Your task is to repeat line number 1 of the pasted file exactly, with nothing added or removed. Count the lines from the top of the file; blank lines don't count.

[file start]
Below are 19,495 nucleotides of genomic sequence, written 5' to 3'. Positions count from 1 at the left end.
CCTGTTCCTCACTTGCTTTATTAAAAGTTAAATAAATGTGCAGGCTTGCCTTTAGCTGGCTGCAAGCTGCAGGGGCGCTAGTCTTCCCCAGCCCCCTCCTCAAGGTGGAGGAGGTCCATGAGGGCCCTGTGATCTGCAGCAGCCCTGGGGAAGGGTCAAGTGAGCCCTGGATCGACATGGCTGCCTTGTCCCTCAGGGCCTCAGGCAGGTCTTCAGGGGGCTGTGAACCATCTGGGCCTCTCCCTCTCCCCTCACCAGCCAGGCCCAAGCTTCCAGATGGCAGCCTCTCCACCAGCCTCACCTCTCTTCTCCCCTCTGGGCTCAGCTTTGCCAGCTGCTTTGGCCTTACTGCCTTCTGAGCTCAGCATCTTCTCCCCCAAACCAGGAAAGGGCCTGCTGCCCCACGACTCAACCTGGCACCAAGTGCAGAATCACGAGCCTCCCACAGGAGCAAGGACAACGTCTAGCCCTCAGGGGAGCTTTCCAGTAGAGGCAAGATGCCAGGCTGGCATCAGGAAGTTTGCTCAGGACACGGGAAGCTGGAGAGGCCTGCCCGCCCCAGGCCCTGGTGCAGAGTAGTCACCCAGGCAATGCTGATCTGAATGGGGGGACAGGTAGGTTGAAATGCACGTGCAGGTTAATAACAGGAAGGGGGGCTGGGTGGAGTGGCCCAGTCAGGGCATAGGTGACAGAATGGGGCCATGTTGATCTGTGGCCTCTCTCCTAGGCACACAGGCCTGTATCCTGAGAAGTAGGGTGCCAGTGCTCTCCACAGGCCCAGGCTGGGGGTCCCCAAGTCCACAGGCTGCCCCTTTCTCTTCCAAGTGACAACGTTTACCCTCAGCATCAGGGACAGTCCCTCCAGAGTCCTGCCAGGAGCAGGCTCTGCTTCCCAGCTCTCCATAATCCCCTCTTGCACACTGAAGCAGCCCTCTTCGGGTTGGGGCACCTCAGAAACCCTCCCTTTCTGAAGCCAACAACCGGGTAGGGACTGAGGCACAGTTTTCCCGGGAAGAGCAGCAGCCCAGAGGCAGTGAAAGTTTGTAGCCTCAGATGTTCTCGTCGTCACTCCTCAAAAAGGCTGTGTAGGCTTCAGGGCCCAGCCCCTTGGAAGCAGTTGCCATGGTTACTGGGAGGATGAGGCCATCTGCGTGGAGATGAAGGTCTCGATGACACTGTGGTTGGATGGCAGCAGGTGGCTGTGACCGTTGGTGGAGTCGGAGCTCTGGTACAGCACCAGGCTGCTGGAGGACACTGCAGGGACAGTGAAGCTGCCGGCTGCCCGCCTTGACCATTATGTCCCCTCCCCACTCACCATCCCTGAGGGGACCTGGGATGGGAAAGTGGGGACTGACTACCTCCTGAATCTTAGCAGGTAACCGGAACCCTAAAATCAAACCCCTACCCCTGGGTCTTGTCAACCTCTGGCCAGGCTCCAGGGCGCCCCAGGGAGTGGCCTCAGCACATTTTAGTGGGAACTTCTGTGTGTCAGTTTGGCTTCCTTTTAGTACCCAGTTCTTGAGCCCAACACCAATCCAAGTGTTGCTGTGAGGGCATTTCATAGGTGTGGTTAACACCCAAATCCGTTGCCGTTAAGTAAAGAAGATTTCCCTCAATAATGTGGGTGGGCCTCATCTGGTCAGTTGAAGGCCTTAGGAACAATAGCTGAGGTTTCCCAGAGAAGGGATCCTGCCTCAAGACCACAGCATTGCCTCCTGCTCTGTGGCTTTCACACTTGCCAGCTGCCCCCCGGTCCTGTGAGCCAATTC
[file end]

Below are 19,495 nucleotides of genomic sequence, written 5' to 3'. Positions count from 1 at the left end.